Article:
1. Biochemistry and Chemical Biology
  2. Cell Biology
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The Lamin B receptor is essential for cholesterol synthesis and perturbed by disease-causing mutations

Research Article
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Cite this article as: eLife 2016;5:e16011 doi: 10.7554/eLife.16011

Abstract

Lamin B receptor (LBR) is a polytopic membrane protein residing in the inner nuclear membrane in association with the nuclear lamina. We demonstrate that human LBR is essential for cholesterol synthesis. LBR mutant derivatives implicated in Greenberg skeletal dysplasia or Pelger-Huët anomaly fail to rescue the cholesterol auxotrophy of a LBR-deficient human cell line, consistent with a loss-of-function mechanism for these congenital disorders. These disease-causing variants fall into two classes: point mutations in the sterol reductase domain perturb enzymatic activity by reducing the affinity for the essential cofactor NADPH, while LBR truncations render the mutant protein metabolically unstable, leading to its rapid degradation at the inner nuclear membrane. Thus, metabolically unstable LBR variants may serve as long-sought-after model substrates enabling previously impossible investigations of poorly understood protein turnover mechanisms at the inner nuclear membrane of higher eukaryotes.

Article and author information

Author details

  1. Pei-Ling Tsai

    Department of Molecular Biophysics and Biochemistry, Yale University, New Haven, United States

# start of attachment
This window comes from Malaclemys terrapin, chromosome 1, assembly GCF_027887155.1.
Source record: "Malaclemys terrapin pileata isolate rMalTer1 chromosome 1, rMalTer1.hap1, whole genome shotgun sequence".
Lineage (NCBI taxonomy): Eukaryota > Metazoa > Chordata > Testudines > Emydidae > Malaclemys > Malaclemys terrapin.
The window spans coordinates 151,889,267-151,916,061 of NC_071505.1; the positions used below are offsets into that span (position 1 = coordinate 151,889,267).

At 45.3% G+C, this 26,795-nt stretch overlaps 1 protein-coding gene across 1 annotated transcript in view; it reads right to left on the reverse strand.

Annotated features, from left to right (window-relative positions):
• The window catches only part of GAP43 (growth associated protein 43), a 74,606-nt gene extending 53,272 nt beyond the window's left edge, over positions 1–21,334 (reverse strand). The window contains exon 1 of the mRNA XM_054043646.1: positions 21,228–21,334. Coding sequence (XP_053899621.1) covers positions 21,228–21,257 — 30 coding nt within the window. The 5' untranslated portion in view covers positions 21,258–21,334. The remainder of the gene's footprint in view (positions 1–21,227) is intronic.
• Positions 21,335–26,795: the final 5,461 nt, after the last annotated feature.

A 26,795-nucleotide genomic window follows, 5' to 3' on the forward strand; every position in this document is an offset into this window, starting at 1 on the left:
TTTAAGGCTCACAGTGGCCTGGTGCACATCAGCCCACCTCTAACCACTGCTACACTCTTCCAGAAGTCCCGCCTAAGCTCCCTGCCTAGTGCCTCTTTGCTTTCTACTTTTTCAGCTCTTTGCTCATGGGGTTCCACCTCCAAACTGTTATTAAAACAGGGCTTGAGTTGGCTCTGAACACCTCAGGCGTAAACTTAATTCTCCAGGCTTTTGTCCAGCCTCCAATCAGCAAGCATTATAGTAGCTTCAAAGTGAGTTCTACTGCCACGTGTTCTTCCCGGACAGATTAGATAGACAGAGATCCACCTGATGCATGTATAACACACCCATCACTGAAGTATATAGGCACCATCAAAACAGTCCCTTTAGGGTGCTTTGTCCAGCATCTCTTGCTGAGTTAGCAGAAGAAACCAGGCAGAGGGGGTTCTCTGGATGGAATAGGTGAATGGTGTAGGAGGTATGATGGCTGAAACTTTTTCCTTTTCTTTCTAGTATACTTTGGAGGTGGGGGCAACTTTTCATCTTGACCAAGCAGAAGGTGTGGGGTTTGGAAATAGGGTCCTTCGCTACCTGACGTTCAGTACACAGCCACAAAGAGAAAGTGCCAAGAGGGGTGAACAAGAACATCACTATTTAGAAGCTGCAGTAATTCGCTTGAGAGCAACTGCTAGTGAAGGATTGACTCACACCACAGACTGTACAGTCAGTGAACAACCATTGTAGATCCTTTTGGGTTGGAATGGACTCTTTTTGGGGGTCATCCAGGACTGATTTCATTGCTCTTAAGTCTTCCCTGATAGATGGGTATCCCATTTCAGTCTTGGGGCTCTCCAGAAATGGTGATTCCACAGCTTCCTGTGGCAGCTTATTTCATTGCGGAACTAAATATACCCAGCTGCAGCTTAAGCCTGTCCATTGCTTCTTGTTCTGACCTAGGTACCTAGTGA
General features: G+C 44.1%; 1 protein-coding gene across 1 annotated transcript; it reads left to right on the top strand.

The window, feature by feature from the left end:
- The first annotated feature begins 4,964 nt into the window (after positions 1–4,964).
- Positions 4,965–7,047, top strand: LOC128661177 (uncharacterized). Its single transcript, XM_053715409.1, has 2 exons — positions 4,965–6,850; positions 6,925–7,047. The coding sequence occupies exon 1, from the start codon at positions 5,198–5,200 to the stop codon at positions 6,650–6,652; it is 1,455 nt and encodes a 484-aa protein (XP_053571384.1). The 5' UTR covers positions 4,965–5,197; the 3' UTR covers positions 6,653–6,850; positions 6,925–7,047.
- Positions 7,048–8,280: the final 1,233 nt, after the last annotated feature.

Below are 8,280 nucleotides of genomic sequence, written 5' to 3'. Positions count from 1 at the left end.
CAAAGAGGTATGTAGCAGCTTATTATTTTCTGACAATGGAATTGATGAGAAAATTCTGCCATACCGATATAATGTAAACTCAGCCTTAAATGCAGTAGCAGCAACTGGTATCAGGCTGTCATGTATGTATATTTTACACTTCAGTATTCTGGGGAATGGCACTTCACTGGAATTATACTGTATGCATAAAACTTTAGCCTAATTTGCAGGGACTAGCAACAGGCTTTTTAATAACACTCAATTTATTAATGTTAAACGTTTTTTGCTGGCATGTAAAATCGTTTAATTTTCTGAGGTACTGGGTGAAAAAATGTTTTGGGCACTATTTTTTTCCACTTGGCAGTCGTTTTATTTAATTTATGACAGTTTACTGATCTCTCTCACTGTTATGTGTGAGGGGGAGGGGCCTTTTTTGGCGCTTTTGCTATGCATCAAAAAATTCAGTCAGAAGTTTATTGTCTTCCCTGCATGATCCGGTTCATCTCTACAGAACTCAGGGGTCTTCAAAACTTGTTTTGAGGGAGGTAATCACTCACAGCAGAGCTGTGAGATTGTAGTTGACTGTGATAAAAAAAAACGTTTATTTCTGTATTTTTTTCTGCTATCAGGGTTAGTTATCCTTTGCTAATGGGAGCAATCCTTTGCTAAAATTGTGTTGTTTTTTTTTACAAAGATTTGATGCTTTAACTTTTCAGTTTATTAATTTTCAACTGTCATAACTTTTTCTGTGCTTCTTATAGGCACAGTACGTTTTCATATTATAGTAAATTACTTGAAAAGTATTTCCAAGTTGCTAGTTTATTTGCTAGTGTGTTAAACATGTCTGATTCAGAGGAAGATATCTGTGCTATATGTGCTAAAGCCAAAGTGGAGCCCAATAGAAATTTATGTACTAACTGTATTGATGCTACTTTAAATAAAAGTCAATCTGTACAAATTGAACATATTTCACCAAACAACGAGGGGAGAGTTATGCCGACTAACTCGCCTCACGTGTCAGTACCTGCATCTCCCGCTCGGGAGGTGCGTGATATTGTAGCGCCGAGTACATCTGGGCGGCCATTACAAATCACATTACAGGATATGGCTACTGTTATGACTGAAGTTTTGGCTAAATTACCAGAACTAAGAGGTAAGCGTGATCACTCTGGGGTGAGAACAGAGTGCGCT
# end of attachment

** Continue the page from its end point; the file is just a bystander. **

Competing interests
    The authors declare that no competing interests exist.
  2. Chenguang Zhao

    Department of Molecular Biophysics and Biochemistry, Yale University, New Haven, United States
    Competing interests
    The authors declare that no competing interests exist.
  3. Elizabeth Turner

    Department of Molecular Biophysics and Biochemistry, Yale University, New Haven, United States
    Competing interests
    The authors declare that no competing interests exist.
  4. Christian Dirk Schlieker

    Department of Molecular Biophysics and Biochemistry, Yale University, New Haven, United States
    For correspondence
    christian.schlieker@yale.edu
    Competing interests
    The authors declare that no competing interests exist.

Reviewing Editor

  1. Stephen G Young, University of California, Los Angeles, United States

Publication history

  1. Received: March 13, 2016
  2. Accepted: June 20, 2016
  3. Accepted Manuscript published: June 23, 2016 (version 1)
  4. Version of Record published: July 19, 2016 (version 2)

Copyright

© 2016, Tsai et al.

This article is distributed under the terms of the Creative Commons Attribution License permitting unrestricted use and redistribution provided that the original author and source are credited.

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